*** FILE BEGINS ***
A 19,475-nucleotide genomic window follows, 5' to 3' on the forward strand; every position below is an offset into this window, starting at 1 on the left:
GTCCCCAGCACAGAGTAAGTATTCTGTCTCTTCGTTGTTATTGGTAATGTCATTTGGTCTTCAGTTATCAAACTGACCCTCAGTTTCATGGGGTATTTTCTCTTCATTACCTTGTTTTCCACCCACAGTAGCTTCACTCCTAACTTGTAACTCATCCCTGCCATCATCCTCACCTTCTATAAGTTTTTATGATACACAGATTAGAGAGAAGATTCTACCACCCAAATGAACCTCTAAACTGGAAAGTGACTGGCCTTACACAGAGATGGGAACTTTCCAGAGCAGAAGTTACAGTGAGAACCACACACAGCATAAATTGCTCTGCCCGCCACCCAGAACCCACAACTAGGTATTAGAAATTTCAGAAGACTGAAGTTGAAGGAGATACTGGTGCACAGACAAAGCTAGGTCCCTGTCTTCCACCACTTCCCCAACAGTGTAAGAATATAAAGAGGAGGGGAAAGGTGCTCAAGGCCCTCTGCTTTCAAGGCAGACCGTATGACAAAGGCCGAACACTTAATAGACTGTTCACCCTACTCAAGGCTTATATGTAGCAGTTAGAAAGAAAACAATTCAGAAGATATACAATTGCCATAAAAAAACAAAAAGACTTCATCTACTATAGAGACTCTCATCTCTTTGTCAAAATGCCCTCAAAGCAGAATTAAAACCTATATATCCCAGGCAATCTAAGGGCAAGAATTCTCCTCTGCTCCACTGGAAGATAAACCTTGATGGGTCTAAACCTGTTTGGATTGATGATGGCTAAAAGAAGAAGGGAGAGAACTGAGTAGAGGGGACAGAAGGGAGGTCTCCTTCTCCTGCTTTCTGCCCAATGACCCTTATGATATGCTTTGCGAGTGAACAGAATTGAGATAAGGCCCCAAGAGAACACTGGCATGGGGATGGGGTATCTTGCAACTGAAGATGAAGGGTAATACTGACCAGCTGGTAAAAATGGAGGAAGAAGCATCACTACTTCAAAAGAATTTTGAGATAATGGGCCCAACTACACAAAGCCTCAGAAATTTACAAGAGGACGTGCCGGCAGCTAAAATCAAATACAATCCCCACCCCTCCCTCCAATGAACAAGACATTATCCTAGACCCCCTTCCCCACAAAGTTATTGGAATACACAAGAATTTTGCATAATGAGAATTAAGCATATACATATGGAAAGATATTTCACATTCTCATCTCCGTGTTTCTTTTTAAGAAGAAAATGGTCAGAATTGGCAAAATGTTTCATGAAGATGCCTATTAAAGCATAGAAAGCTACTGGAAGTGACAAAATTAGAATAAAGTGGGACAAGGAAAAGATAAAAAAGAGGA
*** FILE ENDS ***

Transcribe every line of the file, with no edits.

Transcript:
A 19,475-nucleotide genomic window follows, 5' to 3' on the forward strand; every position below is an offset into this window, starting at 1 on the left:
GTCCCCAGCACAGAGTAAGTATTCTGTCTCTTCGTTGTTATTGGTAATGTCATTTGGTCTTCAGTTATCAAACTGACCCTCAGTTTCATGGGGTATTTTCTCTTCATTACCTTGTTTTCCACCCACAGTAGCTTCACTCCTAACTTGTAACTCATCCCTGCCATCATCCTCACCTTCTATAAGTTTTTATGATACACAGATTAGAGAGAAGATTCTACCACCCAAATGAACCTCTAAACTGGAAAGTGACTGGCCTTACACAGAGATGGGAACTTTCCAGAGCAGAAGTTACAGTGAGAACCACACACAGCATAAATTGCTCTGCCCGCCACCCAGAACCCACAACTAGGTATTAGAAATTTCAGAAGACTGAAGTTGAAGGAGATACTGGTGCACAGACAAAGCTAGGTCCCTGTCTTCCACCACTTCCCCAACAGTGTAAGAATATAAAGAGGAGGGGAAAGGTGCTCAAGGCCCTCTGCTTTCAAGGCAGACCGTATGACAAAGGCCGAACACTTAATAGACTGTTCACCCTACTCAAGGCTTATATGTAGCAGTTAGAAAGAAAACAATTCAGAAGATATACAATTGCCATAAAAAAACAAAAAGACTTCATCTACTATAGAGACTCTCATCTCTTTGTCAAAATGCCCTCAAAGCAGAATTAAAACCTATATATCCCAGGCAATCTAAGGGCAAGAATTCTCCTCTGCTCCACTGGAAGATAAACCTTGATGGGTCTAAACCTGTTTGGATTGATGATGGCTAAAAGAAGAAGGGAGAGAACTGAGTAGAGGGGACAGAAGGGAGGTCTCCTTCTCCTGCTTTCTGCCCAATGACCCTTATGATATGCTTTGCGAGTGAACAGAATTGAGATAAGGCCCCAAGAGAACACTGGCATGGGGATGGGGTATCTTGCAACTGAAGATGAAGGGTAATACTGACCAGCTGGTAAAAATGGAGGAAGAAGCATCACTACTTCAAAAGAATTTTGAGATAATGGGCCCAACTACACAAAGCCTCAGAAATTTACAAGAGGACGTGCCGGCAGCTAAAATCAAATACAATCCCCACCCCTCCCTCCAATGAACAAGACATTATCCTAGACCCCCTTCCCCACAAAGTTATTGGAATACACAAGAATTTTGCATAATGAGAATTAAGCATATACATATGGAAAGATATTTCACATTCTCATCTCCGTGTTTCTTTTTAAGAAGAAAATGGTCAGAATTGGCAAAATGTTTCATGAAGATGCCTATTAAAGCATAGAAAGCTACTGGAAGTGACAAAATTAGAATAAAGTGGGACAAGGAAAAGATAAAAAAGAGGA